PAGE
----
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Greenfield Family History, Eaglesham Alberta

The Greenfield Family Website

The life and Times of:
Francis Willard Greenfield
(Frank)
Adventurer - Musician - Inventor - Soldier - Pilot - Loving Husband - Father
Grandfather - Business man - and friend to all.

and Marjorie Grace Greenfield
Beloved Daughter - Sister - Devoted Wife - Mother - Grandmother
Business Woman - Cook extraordinaire - and loyal friend.

Frank & Marjorie Greenfield
Married & best friends for life!
The Greenfield History
Frank and Marjorie married July 1942
Francis Willard Greenfield RCAF
Frank in Regina after joining the Air Force
Frank Greenfield RCAF
Medals from serving in the RCAF
The Greenfield heritage began in Canada near the turn of the century. In 1905, Ewart Greenfield emigrated from Manchester, England and married a lovely lady from North Dakota named Etta Ferguson. Together they claimed a homestead near Long Lake in the fertile farmland of central Saskatchewan and settled in to build a life and a family.

By 1918 World War One had just been won and Canada was recovering from a great loss of men and resources. The following year as the Northwest Mounted Police were being re-formed into the Royal Canadian Mounted Police service, Frank and Marjorie were born on their Saskatchewan farms.

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Grandmother Etta
Frank, Dorothy & Vern Greenfield
Frank, Dorothy & Vern
Marjorie Greenfield on horseback
Young Marjorie
Frank Greenfield on horseback
Young Frankie
Frank Greenfield

Frank & Vern's traveling music van 1937

During those years, most farmers still worked the land with horse drawn equipment, and most houses did not have indoor plumbing. Newspapers and battery-powered radio were the only available forms of media, and live musicians played at virtually every dance. Most country schools consisted of only one room, housing a gamut of children from grade one to high school. The one-room schoolhouses of that era were heated by a central wood or oil stove and often had an attached stable. Some of the more fortunate children rode to school on horseback, but most came on foot. Since there was little cash for hiring workers, many of the older children stayed home during the spring seeding season and each fall at harvest time to help on the farm.


By today’s standards, life in those days appeared to be much harder, but no one complained because at the time this was considered normal. In fact, Ewert and his brothers went to work in the dusty fields each day wearing a jacket and tie. (Talk about dressing for success!) The life and times in and around Gibbs and Govan Saskatchewan and the pioneer stories of that era have been told and retold in numerous books, eloquently described by this generation.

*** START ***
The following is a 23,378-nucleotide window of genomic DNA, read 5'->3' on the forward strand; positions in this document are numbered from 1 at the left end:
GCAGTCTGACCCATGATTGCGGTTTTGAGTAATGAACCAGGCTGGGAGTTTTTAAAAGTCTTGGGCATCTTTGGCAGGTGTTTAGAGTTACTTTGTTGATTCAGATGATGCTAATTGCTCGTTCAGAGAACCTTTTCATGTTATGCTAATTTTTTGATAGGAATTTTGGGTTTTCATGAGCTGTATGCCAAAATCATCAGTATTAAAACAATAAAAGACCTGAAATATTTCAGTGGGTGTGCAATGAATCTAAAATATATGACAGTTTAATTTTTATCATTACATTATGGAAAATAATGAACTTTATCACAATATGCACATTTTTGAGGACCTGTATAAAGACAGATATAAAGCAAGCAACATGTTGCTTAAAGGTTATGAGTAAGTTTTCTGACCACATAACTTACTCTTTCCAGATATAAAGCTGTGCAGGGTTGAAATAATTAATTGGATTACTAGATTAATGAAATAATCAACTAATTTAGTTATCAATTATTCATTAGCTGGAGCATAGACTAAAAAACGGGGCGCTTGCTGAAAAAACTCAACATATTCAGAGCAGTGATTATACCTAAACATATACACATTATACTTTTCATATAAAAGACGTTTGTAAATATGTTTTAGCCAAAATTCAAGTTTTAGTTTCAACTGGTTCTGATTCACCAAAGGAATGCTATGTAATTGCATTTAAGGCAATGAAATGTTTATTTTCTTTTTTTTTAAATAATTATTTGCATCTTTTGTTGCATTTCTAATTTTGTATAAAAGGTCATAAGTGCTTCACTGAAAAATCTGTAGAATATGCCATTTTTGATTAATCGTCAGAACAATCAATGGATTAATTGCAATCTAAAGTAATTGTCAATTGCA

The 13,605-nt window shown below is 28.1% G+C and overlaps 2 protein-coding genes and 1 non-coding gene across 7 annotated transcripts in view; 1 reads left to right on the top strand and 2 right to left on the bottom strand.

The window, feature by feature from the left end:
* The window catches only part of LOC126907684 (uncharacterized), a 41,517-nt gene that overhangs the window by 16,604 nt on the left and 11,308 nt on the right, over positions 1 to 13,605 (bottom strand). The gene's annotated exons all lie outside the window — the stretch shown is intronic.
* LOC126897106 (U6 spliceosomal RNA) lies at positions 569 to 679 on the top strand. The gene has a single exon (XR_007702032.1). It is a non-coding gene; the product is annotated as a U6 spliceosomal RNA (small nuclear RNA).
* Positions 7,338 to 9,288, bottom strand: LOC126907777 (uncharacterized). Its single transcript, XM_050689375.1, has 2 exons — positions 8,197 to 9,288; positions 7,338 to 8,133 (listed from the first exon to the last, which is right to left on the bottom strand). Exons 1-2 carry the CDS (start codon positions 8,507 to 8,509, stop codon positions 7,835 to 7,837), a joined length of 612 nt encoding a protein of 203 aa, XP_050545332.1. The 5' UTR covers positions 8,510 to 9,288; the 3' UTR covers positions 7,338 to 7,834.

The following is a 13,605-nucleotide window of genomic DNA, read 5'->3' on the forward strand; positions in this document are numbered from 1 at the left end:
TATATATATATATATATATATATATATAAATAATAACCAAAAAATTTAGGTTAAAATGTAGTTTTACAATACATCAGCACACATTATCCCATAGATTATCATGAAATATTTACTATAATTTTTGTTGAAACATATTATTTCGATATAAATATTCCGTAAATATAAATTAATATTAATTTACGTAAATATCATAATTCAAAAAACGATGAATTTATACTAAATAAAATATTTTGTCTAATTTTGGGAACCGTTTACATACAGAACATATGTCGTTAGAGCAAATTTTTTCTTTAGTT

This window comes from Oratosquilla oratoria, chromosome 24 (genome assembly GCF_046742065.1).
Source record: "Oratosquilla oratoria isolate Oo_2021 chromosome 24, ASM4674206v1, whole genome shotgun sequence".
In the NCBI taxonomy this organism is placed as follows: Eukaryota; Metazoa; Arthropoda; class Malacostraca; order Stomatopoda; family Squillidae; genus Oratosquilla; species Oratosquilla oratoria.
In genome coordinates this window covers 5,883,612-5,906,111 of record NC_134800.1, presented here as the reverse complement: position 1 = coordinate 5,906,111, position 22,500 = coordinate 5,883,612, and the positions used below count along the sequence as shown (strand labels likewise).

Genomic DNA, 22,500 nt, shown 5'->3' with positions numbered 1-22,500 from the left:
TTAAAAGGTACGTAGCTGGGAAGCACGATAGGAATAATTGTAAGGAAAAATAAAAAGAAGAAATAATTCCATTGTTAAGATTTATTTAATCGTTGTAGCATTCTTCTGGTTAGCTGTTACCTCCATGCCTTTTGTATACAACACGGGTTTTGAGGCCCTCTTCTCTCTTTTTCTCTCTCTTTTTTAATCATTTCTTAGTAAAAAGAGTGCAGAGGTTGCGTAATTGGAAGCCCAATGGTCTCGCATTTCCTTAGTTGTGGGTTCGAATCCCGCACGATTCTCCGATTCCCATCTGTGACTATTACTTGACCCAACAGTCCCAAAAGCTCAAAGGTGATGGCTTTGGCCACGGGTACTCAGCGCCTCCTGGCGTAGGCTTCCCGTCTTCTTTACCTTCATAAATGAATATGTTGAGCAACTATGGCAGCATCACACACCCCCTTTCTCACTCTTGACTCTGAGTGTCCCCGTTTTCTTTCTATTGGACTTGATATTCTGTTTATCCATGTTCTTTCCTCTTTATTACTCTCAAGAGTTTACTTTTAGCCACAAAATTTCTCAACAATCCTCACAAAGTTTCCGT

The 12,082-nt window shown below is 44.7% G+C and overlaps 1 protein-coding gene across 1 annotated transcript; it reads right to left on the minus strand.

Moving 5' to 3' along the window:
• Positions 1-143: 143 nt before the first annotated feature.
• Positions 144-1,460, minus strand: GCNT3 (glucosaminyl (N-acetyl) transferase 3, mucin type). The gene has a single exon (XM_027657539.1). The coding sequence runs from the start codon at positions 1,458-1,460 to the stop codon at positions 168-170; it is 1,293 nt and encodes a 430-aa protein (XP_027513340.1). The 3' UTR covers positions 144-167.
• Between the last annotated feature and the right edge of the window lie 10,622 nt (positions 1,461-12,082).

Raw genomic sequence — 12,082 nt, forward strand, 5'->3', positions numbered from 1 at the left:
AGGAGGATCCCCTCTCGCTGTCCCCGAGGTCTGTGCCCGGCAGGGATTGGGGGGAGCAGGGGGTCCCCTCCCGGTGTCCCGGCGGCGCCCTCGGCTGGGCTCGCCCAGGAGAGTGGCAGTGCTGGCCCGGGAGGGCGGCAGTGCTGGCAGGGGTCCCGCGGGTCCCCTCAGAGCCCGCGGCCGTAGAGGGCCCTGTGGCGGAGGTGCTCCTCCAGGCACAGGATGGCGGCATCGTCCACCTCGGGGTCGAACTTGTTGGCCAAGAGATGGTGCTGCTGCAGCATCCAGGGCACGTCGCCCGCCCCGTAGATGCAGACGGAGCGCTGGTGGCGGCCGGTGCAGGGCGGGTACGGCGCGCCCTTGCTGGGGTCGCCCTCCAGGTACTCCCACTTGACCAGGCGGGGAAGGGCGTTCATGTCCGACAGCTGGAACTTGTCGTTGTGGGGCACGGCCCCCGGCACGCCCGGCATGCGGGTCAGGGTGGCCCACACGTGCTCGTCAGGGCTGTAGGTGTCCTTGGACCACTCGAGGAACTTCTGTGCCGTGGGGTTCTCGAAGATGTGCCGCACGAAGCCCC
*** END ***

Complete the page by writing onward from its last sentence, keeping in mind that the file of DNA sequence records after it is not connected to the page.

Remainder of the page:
Image Right: Farm girl Marjorie

Marjorie Hampton
In September 1939, Britain was forced to declare war against the advancing Nazi regime in Germany and our Prime Minister, Mackenzie-King, declared war soon after. With our country still recovering from the loss of 60,000 men during World War One, everyone was hoping for a time of peace. Sadly, peace would have to wait as we were now drawn into yet a second world war. By the spring of 1940, out of duty for his country, Frank Greenfield joined the Canadian military. Initially in the Army, he trained at Dundern, Saskatchewan but transferred at the first opportunity to the Royal Canadian Air Force. Completing his training at St. Thomas, Ontario, he joined the 161st Squadron on the east coast. He then served as an aero engineer, flying a Canso submarine chaser throughout the war years from his station at Torbay, Newfoundland.
Frank Greenfield RCAF
RCAF Canso - 161 Sqdn.
In July of 1942, while on short leave from the squadron, Frank and Marjorie were married back in Saskatchewan, thus beginning a solid 40-year commitment to marriage.
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Folks back home continued the struggle on their prairie farms while the children were off at war. Marjorie’s family, the Hamptons, became one of the many to grieve the loss of a child overseas. Their second eldest son, Bill Hampton, a pilot officer, was shot down and killed behind enemy lines. Those were days of meagre hope, looming fear and constant tension as the world was again at war.
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Frank & Marjorie in Montreal

This was indeed a time of great anticipation! A world war had just been won, and mankind for the moment seemed to be free of impending evil. From the onset of the Great Depression until the winning of World War II, Canadians had known little more than fleeting hope and hardship. This had been an era of scant prosperity and the whole country suffered because of it. The war had employed most of the young men and women in their prime, those who would be the next generation of business owners and homemakers. Canada’s slim coffers had been used to fund the war effort rather than building essential roads and facilities needed to develop the Canadian northwest. Now, hundreds of war veterans were streaming back home from their stations across Canada and overseas, full of excitement, hoping to build a new life.

In those years,